3. Summary of safeguarding activity in South Gloucestershire
The Safeguarding Adults Board oversees analysed data for safeguarding in South Gloucestershire via the Quality Monitoring subgroup. When someone contacts the council’s Customer Service desk about a situation which concerns them a record is made of that contact. This is called an alert. Trained staff within South Gloucestershire make a decision based on the information they have been given as to whether the situation is one which requires further investigation within the safeguarding process. If so, a referral is generated. The referral will be closed at the end of the safeguarding involvement whether this is after a few days of information gathering and analysis or after several months of investigation including a risk assessment and the development and implementation of a safeguarding plan. This section of the report looks at data we have for safeguarding activity between April 2014 and March 2015.
From 2007 there has been a consistent increase in alert rates and this has continued into 2014-5. There was a rise from 1051 alerts in 2011-12 to 1226 in 2013-4 and in 2014-15 there have been 1586 alerts. About 50% of these alerts go on to have further work done. This used to be the point at which the process became a referral, however in order to ensure consistency across the country the point at which an alert is deemed to become a referral has changed and it is now further into the process which means that the number of “referrals” has reduced. The work however has continued to increase as each alert needs to be examined as before.
Completed referral by outcome
All alerts are carefully assessed. With further information gathering, some are found not to be safeguarding, some will concern an episode of abuse that has already been resolved and some will need further investigation. Whenever the episode is closed a decision will need to be made about whether the abuse is thought to have been substantiated. The charts below show a comparison between 2013-14 and 2014-15. The team who undertake most of the individual safeguarding has worked to ensure more clarity and avoid the use of “inconclusive” as an outcome except where there is no alternative. There has been a slight rise in the number which are fully substantiated and a significant rise in those which have not been substantiated, this would mean for example that the threshold of significant harm has not been reached or that there is no evidence the alleged abuse took place.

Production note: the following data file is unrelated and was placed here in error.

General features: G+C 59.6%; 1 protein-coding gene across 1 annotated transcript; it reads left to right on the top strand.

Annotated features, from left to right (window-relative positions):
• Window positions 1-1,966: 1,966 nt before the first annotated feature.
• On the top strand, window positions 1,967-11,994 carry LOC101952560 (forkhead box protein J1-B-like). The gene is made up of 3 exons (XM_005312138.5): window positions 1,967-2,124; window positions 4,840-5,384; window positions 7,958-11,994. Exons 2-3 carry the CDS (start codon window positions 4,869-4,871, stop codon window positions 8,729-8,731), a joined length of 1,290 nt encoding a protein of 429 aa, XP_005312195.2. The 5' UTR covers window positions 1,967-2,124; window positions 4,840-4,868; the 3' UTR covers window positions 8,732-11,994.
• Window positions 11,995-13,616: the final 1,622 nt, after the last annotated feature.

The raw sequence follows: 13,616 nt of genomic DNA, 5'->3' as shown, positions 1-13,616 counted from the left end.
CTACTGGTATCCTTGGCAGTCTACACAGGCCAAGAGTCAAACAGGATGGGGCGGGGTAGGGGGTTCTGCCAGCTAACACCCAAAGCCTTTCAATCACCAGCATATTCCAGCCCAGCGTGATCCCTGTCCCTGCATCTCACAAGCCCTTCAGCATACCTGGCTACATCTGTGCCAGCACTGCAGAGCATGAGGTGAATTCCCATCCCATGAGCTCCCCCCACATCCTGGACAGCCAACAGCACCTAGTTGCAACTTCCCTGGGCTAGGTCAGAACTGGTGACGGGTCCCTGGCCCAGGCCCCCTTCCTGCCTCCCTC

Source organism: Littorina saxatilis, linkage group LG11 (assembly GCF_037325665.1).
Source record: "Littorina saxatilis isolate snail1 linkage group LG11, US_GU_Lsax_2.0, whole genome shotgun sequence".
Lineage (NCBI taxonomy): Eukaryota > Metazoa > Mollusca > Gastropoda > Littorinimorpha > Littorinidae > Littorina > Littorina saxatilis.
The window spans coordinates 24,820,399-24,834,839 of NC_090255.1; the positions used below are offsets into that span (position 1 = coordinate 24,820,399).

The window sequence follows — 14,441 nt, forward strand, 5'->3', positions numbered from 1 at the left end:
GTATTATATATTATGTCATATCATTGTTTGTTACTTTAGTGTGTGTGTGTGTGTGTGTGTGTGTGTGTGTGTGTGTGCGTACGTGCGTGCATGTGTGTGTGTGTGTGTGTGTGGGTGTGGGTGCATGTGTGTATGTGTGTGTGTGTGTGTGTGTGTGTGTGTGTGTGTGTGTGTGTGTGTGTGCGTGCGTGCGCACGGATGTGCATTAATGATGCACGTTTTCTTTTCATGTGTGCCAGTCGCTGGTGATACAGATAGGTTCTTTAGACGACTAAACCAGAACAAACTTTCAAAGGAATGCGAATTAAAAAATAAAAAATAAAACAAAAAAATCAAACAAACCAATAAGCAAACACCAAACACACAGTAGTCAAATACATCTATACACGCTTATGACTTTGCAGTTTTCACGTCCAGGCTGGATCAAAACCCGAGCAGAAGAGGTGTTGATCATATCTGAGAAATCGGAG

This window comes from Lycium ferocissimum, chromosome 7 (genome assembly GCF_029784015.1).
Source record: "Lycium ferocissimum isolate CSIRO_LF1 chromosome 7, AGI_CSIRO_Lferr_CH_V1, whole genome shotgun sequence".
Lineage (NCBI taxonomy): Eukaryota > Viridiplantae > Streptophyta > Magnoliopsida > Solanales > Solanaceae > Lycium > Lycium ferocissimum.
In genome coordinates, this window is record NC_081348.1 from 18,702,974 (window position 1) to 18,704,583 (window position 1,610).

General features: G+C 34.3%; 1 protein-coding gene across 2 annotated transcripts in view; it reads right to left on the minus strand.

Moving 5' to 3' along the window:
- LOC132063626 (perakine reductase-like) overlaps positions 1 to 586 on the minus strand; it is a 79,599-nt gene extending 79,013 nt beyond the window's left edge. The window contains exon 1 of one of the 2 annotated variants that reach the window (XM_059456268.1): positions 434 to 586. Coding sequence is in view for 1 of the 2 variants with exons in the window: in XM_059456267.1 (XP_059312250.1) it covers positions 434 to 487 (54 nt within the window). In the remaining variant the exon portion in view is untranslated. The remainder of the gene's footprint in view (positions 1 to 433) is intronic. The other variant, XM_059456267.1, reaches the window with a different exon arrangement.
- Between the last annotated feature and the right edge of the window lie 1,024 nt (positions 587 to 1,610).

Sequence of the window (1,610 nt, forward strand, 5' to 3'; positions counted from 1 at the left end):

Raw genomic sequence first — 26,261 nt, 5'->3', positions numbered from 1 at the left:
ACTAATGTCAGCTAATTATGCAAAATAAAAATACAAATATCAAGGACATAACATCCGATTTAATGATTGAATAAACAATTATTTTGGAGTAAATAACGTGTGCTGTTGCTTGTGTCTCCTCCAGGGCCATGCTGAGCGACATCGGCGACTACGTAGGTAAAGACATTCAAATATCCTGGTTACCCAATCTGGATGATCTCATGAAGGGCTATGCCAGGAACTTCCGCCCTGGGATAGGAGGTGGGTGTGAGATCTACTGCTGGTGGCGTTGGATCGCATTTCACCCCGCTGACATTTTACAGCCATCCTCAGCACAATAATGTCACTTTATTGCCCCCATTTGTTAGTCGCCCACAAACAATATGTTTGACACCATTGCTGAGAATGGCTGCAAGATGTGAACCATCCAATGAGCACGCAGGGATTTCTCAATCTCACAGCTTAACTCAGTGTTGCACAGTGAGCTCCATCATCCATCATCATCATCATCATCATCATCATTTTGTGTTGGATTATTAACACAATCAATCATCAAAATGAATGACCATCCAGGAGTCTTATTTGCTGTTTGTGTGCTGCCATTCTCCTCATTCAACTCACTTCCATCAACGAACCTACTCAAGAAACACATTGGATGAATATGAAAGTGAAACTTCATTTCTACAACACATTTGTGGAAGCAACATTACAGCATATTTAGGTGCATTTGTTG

The slight rise in the numbers where the service user withdrew from the process may reflect the work under “making safeguarding personal” (see Spotlight section.)
Alerts by age and service user group 2014-15
There has been a fairly equal rise in alerts across all age groups. The Department of Health has changed definitions so the subsets within the age groups are not comparable and have become difficult to compare year on year. For example the numbers of people with mental health issues in the over 85 age group is known to have risen, however because people are now defined by the services they receive and many people are supported by mainstream social care services they are not showing as having a mental health issue.